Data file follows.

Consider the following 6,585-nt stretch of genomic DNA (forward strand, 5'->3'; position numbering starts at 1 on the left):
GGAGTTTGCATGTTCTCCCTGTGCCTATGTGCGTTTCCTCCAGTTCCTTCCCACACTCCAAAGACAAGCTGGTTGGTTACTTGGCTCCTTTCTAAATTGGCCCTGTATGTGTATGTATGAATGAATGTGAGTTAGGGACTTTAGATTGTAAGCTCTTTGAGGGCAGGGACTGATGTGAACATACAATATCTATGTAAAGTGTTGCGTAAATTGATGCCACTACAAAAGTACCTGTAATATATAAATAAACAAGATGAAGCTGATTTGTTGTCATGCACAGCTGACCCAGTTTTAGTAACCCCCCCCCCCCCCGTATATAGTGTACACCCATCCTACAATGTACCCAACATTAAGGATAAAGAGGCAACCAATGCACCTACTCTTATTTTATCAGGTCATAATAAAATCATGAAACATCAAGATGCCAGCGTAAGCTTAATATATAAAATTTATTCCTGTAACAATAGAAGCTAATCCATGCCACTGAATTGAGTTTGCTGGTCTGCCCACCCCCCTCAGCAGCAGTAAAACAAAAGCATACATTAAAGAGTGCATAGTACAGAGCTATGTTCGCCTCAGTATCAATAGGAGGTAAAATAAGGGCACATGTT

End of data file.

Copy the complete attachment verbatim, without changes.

Consider the following 6,585-nt stretch of genomic DNA (forward strand, 5'->3'; position numbering starts at 1 on the left):
GGAGTTTGCATGTTCTCCCTGTGCCTATGTGCGTTTCCTCCAGTTCCTTCCCACACTCCAAAGACAAGCTGGTTGGTTACTTGGCTCCTTTCTAAATTGGCCCTGTATGTGTATGTATGAATGAATGTGAGTTAGGGACTTTAGATTGTAAGCTCTTTGAGGGCAGGGACTGATGTGAACATACAATATCTATGTAAAGTGTTGCGTAAATTGATGCCACTACAAAAGTACCTGTAATATATAAATAAACAAGATGAAGCTGATTTGTTGTCATGCACAGCTGACCCAGTTTTAGTAACCCCCCCCCCCCCCGTATATAGTGTACACCCATCCTACAATGTACCCAACATTAAGGATAAAGAGGCAACCAATGCACCTACTCTTATTTTATCAGGTCATAATAAAATCATGAAACATCAAGATGCCAGCGTAAGCTTAATATATAAAATTTATTCCTGTAACAATAGAAGCTAATCCATGCCACTGAATTGAGTTTGCTGGTCTGCCCACCCCCCTCAGCAGCAGTAAAACAAAAGCATACATTAAAGAGTGCATAGTACAGAGCTATGTTCGCCTCAGTATCAATAGGAGGTAAAATAAGGGCACATGTT